‘ConCourt has power to declare winner, stop inauguration’

LEGAL think-tank, Veritas yesterday said the Constitutional Court (ConCourt) had powers to declare another presidential candidate a winner or order an election run-off if the opposition MDC Alliance’s electoral outcome challenge is upheld.

BY VENERANDA LANGA

Veritas, in its latest election watch bulletin, said MDC Alliance leader, Nelson Chamisa and any other aggrieved candidates had up to tomorrow at close of business to lodge their petitions to challenge the electoral outcome in terms of section 93 of the Constitution.

“The ConCourt’s decision on a presidential election challenge can take any form in terms of section 93 (4) of the Constitution like to declare a winner, which means it can confirm the Zimbabwe Electoral Commission (Zec)’s declaration or declare another candidate the winner,” the legal think-tank said.

“It can invalidate the election, in which case a fresh election must be held within 60 days and note that this probably means a new election rather than a run-off or it can make any other order it considers just and appropriate.”

Veritas also said the ConCourt could make any other order it considers just and appropriate like ordering a run-off election if it finds that none of the candidates, in fact, gained 50% or more of the votes, or order a recount of the votes if the applicant has asked for it.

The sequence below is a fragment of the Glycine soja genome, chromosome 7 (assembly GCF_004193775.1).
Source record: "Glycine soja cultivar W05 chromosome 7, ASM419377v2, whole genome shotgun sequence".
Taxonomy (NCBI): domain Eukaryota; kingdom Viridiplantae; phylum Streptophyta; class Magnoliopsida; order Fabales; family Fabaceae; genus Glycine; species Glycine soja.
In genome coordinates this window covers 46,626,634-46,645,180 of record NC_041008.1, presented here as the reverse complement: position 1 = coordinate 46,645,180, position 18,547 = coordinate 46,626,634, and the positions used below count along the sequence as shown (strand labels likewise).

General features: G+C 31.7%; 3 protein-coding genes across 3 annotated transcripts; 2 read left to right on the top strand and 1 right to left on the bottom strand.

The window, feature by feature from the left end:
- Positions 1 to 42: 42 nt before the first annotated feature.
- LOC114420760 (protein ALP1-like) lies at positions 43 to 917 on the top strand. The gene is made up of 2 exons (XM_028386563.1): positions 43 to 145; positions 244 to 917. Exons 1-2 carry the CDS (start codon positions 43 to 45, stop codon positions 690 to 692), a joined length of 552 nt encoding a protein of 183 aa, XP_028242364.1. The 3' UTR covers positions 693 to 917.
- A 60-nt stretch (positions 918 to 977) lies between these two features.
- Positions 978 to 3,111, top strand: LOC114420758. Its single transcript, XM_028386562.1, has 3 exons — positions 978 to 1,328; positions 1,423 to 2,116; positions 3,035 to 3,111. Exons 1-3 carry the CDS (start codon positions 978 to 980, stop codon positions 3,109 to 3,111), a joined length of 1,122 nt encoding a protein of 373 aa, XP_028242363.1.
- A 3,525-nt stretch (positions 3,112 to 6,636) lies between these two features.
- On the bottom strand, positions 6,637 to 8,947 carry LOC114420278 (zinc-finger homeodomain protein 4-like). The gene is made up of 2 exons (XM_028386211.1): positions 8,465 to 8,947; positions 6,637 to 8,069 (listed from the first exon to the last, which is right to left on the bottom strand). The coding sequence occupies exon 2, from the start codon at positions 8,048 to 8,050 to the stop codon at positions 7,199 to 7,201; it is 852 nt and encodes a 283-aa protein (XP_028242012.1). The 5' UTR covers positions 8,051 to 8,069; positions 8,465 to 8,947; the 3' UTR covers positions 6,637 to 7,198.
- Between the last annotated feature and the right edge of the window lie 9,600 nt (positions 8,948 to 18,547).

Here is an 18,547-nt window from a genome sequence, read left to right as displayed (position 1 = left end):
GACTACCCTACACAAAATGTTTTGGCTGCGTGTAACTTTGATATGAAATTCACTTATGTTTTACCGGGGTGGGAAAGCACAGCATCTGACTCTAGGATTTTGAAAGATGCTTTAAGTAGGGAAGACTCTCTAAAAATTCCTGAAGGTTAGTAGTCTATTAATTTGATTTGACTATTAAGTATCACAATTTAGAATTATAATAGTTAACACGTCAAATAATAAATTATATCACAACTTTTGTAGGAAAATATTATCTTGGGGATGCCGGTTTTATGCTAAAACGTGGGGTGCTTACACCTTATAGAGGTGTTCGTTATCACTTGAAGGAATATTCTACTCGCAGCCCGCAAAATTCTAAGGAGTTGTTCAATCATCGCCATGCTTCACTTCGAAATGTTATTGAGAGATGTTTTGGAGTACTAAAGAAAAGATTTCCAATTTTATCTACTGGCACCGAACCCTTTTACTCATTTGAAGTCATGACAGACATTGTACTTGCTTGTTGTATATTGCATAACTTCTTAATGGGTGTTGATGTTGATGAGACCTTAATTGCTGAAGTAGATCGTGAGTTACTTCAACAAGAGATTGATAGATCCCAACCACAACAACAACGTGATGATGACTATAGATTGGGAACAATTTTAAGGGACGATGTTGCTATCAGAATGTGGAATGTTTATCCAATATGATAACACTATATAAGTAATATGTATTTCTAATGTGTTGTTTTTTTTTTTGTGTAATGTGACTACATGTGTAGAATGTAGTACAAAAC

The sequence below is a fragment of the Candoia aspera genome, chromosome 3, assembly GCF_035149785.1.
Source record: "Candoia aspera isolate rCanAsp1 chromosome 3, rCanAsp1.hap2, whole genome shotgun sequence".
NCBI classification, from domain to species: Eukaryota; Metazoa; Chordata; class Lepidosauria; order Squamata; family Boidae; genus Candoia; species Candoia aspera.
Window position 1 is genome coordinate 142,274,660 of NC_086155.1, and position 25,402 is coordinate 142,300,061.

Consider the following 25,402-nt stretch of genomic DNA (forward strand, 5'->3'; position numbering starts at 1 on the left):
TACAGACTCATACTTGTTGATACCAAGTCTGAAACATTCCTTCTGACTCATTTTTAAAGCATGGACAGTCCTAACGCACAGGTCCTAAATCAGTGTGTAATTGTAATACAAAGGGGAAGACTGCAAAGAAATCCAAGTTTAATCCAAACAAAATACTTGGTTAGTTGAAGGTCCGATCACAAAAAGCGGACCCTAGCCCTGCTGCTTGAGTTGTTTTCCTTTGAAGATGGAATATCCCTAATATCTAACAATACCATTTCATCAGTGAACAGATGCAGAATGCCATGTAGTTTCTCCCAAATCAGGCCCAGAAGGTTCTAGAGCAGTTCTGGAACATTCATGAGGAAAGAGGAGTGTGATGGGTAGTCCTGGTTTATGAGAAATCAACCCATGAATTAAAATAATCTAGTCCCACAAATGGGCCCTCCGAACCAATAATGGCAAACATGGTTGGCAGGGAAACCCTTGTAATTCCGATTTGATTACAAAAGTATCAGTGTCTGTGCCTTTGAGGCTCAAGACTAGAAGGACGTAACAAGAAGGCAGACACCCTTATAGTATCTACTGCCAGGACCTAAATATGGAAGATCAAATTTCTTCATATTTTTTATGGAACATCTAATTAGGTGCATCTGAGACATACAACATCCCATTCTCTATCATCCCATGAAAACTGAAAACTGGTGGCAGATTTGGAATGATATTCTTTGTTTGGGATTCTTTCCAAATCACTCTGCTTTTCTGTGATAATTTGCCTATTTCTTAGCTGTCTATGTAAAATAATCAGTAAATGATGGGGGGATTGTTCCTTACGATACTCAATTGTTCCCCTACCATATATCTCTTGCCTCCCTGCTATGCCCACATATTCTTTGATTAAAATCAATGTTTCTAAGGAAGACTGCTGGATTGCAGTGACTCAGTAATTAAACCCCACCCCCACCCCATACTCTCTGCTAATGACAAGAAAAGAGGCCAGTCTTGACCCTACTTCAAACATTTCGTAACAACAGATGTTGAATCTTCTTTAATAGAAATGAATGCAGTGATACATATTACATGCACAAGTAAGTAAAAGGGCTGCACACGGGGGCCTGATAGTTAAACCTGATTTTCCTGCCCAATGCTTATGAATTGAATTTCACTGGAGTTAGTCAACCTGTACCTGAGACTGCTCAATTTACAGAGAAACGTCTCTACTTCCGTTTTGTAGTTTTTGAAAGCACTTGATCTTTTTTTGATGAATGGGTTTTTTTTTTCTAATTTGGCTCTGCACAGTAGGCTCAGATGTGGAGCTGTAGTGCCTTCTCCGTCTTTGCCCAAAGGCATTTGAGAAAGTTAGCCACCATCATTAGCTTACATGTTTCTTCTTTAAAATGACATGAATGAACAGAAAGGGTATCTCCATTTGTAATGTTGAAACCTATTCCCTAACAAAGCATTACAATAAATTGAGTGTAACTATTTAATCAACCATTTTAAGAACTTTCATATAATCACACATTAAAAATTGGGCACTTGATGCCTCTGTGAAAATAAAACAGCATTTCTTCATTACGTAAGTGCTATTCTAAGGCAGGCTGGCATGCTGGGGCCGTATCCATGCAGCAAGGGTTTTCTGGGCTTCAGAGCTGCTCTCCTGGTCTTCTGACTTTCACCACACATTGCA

The think-tank said although the court’s powers seemed very wide, the Electoral Act puts several hurdles in the way of an applicant who asks the court to exercise them.

“The court will not set aside an election on the ground of a mistake or non-compliance with the Act unless the court considers the election was not conducted in accordance with the principles laid down in the Act and the mistake or non-compliance affected the result of the election in terms of section 177 of the Act.

“This will be not easy for any challenger to establish. For example, the MDC Alliance may be able to show that Zec did not conduct the election as transparently as it should have done and may be able to prove further that Zanu PF misused State property for electoral purposes, dragooned schoolchildren into attending rallies and suborned traditional leaders; but it would then have to prove that all these irregularities actually affected the result,” they said.

On the swearing-in of a new President, Veritas said if an electoral challenge is lodged on the validity of the presidential election, then the President-elect’s swearing-in takes place 48 hours after the ConCourt has announced its decision on the challenge.

“If no electoral challenge is lodged, under section 94 of the Constitution, a President-elect must take oath of office on the ninth day after he or she was declared elected, which means August 12,” Veritas said.


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